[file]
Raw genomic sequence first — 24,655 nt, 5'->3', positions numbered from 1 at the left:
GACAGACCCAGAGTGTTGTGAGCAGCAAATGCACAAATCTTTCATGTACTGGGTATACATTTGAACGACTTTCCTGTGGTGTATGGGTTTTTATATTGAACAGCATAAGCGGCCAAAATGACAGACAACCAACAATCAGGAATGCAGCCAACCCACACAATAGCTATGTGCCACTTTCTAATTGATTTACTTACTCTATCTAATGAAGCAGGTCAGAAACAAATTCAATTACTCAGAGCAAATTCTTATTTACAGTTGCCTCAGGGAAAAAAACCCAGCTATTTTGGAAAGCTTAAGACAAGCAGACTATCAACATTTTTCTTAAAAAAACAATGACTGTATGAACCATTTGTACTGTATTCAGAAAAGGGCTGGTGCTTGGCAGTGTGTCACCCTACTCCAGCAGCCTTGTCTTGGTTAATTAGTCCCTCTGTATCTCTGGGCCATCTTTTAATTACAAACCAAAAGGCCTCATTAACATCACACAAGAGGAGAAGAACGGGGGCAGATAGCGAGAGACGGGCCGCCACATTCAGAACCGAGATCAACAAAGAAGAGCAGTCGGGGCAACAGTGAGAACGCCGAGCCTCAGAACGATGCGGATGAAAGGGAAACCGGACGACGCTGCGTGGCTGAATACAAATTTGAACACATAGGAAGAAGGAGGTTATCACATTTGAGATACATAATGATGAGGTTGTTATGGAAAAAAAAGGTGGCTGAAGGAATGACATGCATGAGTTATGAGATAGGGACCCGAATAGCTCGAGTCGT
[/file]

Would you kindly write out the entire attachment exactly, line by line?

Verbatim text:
Raw genomic sequence first — 24,655 nt, 5'->3', positions numbered from 1 at the left:
GACAGACCCAGAGTGTTGTGAGCAGCAAATGCACAAATCTTTCATGTACTGGGTATACATTTGAACGACTTTCCTGTGGTGTATGGGTTTTTATATTGAACAGCATAAGCGGCCAAAATGACAGACAACCAACAATCAGGAATGCAGCCAACCCACACAATAGCTATGTGCCACTTTCTAATTGATTTACTTACTCTATCTAATGAAGCAGGTCAGAAACAAATTCAATTACTCAGAGCAAATTCTTATTTACAGTTGCCTCAGGGAAAAAAACCCAGCTATTTTGGAAAGCTTAAGACAAGCAGACTATCAACATTTTTCTTAAAAAAACAATGACTGTATGAACCATTTGTACTGTATTCAGAAAAGGGCTGGTGCTTGGCAGTGTGTCACCCTACTCCAGCAGCCTTGTCTTGGTTAATTAGTCCCTCTGTATCTCTGGGCCATCTTTTAATTACAAACCAAAAGGCCTCATTAACATCACACAAGAGGAGAAGAACGGGGGCAGATAGCGAGAGACGGGCCGCCACATTCAGAACCGAGATCAACAAAGAAGAGCAGTCGGGGCAACAGTGAGAACGCCGAGCCTCAGAACGATGCGGATGAAAGGGAAACCGGACGACGCTGCGTGGCTGAATACAAATTTGAACACATAGGAAGAAGGAGGTTATCACATTTGAGATACATAATGATGAGGTTGTTATGGAAAAAAAAGGTGGCTGAAGGAATGACATGCATGAGTTATGAGATAGGGACCCGAATAGCTCGAGTCGT